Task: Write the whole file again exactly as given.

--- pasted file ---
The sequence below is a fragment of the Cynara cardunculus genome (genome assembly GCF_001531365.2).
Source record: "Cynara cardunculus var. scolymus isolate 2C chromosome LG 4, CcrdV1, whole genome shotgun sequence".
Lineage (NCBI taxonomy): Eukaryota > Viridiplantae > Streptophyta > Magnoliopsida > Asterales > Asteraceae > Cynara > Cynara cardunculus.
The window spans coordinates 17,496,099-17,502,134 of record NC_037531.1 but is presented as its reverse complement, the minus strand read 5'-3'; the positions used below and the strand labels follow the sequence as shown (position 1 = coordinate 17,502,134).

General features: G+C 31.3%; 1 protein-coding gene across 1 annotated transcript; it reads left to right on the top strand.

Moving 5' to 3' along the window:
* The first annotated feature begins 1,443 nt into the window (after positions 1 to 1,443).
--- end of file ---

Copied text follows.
The sequence below is a fragment of the Cynara cardunculus genome (genome assembly GCF_001531365.2).
Source record: "Cynara cardunculus var. scolymus isolate 2C chromosome LG 4, CcrdV1, whole genome shotgun sequence".
Lineage (NCBI taxonomy): Eukaryota > Viridiplantae > Streptophyta > Magnoliopsida > Asterales > Asteraceae > Cynara > Cynara cardunculus.
The window spans coordinates 17,496,099-17,502,134 of record NC_037531.1 but is presented as its reverse complement, the minus strand read 5'-3'; the positions used below and the strand labels follow the sequence as shown (position 1 = coordinate 17,502,134).

General features: G+C 31.3%; 1 protein-coding gene across 1 annotated transcript; it reads left to right on the top strand.

Moving 5' to 3' along the window:
* The first annotated feature begins 1,443 nt into the window (after positions 1 to 1,443).